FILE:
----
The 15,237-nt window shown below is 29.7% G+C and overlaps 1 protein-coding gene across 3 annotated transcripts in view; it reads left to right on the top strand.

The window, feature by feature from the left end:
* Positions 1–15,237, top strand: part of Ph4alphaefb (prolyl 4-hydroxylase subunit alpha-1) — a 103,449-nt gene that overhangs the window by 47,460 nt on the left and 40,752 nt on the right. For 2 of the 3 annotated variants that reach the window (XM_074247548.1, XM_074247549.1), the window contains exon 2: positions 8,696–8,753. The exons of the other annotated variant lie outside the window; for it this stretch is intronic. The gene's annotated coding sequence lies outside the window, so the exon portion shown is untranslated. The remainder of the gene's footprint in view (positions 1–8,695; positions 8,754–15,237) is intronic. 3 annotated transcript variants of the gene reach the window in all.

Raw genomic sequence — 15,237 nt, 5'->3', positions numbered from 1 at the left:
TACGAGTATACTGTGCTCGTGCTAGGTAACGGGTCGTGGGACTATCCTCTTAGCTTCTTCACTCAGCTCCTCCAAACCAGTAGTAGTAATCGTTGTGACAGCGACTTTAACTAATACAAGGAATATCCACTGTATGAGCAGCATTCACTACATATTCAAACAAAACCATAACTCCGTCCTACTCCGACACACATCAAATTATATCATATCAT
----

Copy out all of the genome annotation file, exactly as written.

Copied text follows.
The 15,237-nt window shown below is 29.7% G+C and overlaps 1 protein-coding gene across 3 annotated transcripts in view; it reads left to right on the top strand.

The window, feature by feature from the left end:
* Positions 1–15,237, top strand: part of Ph4alphaefb (prolyl 4-hydroxylase subunit alpha-1) — a 103,449-nt gene that overhangs the window by 47,460 nt on the left and 40,752 nt on the right. For 2 of the 3 annotated variants that reach the window (XM_074247548.1, XM_074247549.1), the window contains exon 2: positions 8,696–8,753. The exons of the other annotated variant lie outside the window; for it this stretch is intronic. The gene's annotated coding sequence lies outside the window, so the exon portion shown is untranslated. The remainder of the gene's footprint in view (positions 1–8,695; positions 8,754–15,237) is intronic. 3 annotated transcript variants of the gene reach the window in all.

Raw genomic sequence — 15,237 nt, 5'->3', positions numbered from 1 at the left:
TACGAGTATACTGTGCTCGTGCTAGGTAACGGGTCGTGGGACTATCCTCTTAGCTTCTTCACTCAGCTCCTCCAAACCAGTAGTAGTAATCGTTGTGACAGCGACTTTAACTAATACAAGGAATATCCACTGTATGAGCAGCATTCACTACATATTCAAACAAAACCATAACTCCGTCCTACTCCGACACACATCAAATTATATCATATCAT